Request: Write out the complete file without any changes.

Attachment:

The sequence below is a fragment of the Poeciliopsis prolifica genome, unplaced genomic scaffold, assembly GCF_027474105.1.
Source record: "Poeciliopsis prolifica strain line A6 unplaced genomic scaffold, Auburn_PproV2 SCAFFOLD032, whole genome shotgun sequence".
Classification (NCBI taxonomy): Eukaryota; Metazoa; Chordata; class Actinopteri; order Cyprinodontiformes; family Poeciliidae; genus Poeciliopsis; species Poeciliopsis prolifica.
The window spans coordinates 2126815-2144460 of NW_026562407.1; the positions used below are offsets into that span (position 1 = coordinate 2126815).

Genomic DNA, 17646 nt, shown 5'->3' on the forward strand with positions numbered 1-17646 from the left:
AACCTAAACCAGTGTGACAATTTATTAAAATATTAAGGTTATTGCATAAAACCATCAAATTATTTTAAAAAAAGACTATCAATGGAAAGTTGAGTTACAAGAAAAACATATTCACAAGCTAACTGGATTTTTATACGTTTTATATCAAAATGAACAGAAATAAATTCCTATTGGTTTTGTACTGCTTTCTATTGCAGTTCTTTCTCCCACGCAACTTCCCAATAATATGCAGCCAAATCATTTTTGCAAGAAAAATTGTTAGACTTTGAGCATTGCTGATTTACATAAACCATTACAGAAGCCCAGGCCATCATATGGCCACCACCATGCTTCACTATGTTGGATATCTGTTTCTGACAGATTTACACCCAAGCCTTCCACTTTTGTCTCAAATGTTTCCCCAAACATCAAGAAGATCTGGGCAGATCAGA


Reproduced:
The sequence below is a fragment of the Poeciliopsis prolifica genome, unplaced genomic scaffold, assembly GCF_027474105.1.
Source record: "Poeciliopsis prolifica strain line A6 unplaced genomic scaffold, Auburn_PproV2 SCAFFOLD032, whole genome shotgun sequence".
Classification (NCBI taxonomy): Eukaryota; Metazoa; Chordata; class Actinopteri; order Cyprinodontiformes; family Poeciliidae; genus Poeciliopsis; species Poeciliopsis prolifica.
The window spans coordinates 2126815-2144460 of NW_026562407.1; the positions used below are offsets into that span (position 1 = coordinate 2126815).

Genomic DNA, 17646 nt, shown 5'->3' on the forward strand with positions numbered 1-17646 from the left:
AACCTAAACCAGTGTGACAATTTATTAAAATATTAAGGTTATTGCATAAAACCATCAAATTATTTTAAAAAAAGACTATCAATGGAAAGTTGAGTTACAAGAAAAACATATTCACAAGCTAACTGGATTTTTATACGTTTTATATCAAAATGAACAGAAATAAATTCCTATTGGTTTTGTACTGCTTTCTATTGCAGTTCTTTCTCCCACGCAACTTCCCAATAATATGCAGCCAAATCATTTTTGCAAGAAAAATTGTTAGACTTTGAGCATTGCTGATTTACATAAACCATTACAGAAGCCCAGGCCATCATATGGCCACCACCATGCTTCACTATGTTGGATATCTGTTTCTGACAGATTTACACCCAAGCCTTCCACTTTTGTCTCAAATGTTTCCCCAAACATCAAGAAGATCTGGGCAGATCAGA